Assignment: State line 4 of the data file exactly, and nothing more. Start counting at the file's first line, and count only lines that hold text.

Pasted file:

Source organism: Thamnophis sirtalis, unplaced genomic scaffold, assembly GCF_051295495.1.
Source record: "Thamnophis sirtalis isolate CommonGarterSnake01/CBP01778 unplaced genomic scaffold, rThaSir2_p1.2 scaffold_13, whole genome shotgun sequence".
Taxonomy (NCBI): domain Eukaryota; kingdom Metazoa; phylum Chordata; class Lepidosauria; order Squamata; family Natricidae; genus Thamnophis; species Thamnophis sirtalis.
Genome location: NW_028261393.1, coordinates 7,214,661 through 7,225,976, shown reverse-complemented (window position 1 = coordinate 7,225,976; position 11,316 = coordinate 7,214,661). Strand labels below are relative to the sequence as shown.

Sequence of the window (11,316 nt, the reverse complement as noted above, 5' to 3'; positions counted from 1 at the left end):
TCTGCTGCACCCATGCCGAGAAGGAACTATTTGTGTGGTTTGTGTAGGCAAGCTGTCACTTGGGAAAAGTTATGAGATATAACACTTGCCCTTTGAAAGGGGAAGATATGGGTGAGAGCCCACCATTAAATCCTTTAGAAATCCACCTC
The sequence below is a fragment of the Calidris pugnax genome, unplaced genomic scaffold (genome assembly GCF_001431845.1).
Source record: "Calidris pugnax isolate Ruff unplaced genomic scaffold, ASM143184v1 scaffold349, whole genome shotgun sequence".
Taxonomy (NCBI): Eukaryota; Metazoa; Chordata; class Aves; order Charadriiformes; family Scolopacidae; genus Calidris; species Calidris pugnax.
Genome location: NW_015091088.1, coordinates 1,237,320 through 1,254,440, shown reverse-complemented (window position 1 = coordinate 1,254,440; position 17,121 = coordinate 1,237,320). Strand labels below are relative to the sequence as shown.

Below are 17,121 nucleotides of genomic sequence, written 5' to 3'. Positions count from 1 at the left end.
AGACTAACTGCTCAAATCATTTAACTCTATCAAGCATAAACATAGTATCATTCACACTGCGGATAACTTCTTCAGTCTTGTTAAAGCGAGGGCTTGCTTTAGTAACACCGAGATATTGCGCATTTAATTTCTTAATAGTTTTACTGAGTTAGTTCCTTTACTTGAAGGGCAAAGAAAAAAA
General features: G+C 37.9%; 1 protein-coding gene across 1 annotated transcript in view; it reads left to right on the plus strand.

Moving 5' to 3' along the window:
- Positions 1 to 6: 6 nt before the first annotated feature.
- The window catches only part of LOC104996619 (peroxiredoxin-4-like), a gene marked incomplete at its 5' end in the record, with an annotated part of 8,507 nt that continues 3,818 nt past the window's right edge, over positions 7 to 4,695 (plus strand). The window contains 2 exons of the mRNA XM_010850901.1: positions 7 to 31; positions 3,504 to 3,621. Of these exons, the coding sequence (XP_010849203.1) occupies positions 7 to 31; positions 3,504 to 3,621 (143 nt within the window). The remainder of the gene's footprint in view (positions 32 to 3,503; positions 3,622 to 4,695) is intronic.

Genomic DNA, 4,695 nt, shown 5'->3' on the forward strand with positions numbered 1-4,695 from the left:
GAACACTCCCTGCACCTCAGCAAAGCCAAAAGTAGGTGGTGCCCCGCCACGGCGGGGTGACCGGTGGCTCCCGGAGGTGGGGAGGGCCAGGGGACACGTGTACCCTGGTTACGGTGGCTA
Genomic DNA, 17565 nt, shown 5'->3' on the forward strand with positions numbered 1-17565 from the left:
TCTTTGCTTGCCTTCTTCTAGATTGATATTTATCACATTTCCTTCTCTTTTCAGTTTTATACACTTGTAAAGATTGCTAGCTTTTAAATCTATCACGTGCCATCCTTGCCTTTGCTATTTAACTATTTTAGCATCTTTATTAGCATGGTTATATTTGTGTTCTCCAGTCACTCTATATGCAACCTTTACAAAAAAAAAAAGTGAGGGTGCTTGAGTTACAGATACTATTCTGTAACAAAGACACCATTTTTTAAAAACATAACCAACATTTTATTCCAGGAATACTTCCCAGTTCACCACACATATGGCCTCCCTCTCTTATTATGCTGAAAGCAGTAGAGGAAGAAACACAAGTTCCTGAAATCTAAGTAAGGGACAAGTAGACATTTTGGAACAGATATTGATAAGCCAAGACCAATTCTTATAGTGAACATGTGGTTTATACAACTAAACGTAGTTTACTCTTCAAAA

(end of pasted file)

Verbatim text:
Genome location: NW_028261393.1, coordinates 7,214,661 through 7,225,976, shown reverse-complemented (window position 1 = coordinate 7,225,976; position 11,316 = coordinate 7,214,661). Strand labels below are relative to the sequence as shown.